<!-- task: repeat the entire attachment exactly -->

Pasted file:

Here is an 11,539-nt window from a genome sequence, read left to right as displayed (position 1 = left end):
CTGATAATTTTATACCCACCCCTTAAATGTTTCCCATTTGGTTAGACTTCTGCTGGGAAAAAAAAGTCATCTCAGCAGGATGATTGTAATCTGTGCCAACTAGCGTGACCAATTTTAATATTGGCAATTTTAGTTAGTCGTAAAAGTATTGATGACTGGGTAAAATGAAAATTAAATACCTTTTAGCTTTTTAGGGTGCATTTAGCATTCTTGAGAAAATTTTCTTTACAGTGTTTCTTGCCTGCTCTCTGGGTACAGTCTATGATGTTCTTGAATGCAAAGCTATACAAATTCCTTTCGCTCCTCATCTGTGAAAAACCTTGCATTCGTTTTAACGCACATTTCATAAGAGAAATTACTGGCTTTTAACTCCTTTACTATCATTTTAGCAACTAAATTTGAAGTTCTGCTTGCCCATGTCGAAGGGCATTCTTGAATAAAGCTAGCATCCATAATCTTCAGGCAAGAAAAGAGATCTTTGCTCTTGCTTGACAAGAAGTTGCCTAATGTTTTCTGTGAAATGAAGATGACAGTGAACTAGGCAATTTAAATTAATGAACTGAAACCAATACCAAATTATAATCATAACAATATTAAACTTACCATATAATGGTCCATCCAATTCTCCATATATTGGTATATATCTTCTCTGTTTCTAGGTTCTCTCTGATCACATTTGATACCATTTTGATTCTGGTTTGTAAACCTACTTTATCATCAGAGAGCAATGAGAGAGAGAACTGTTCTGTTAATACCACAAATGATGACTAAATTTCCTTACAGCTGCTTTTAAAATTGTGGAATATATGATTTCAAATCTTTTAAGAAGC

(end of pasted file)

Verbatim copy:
Here is an 11,539-nt window from a genome sequence, read left to right as displayed (position 1 = left end):
CTGATAATTTTATACCCACCCCTTAAATGTTTCCCATTTGGTTAGACTTCTGCTGGGAAAAAAAAGTCATCTCAGCAGGATGATTGTAATCTGTGCCAACTAGCGTGACCAATTTTAATATTGGCAATTTTAGTTAGTCGTAAAAGTATTGATGACTGGGTAAAATGAAAATTAAATACCTTTTAGCTTTTTAGGGTGCATTTAGCATTCTTGAGAAAATTTTCTTTACAGTGTTTCTTGCCTGCTCTCTGGGTACAGTCTATGATGTTCTTGAATGCAAAGCTATACAAATTCCTTTCGCTCCTCATCTGTGAAAAACCTTGCATTCGTTTTAACGCACATTTCATAAGAGAAATTACTGGCTTTTAACTCCTTTACTATCATTTTAGCAACTAAATTTGAAGTTCTGCTTGCCCATGTCGAAGGGCATTCTTGAATAAAGCTAGCATCCATAATCTTCAGGCAAGAAAAGAGATCTTTGCTCTTGCTTGACAAGAAGTTGCCTAATGTTTTCTGTGAAATGAAGATGACAGTGAACTAGGCAATTTAAATTAATGAACTGAAACCAATACCAAATTATAATCATAACAATATTAAACTTACCATATAATGGTCCATCCAATTCTCCATATATTGGTATATATCTTCTCTGTTTCTAGGTTCTCTCTGATCACATTTGATACCATTTTGATTCTGGTTTGTAAACCTACTTTATCATCAGAGAGCAATGAGAGAGAGAACTGTTCTGTTAATACCACAAATGATGACTAAATTTCCTTACAGCTGCTTTTAAAATTGTGGAATATATGATTTCAAATCTTTTAAGAAGC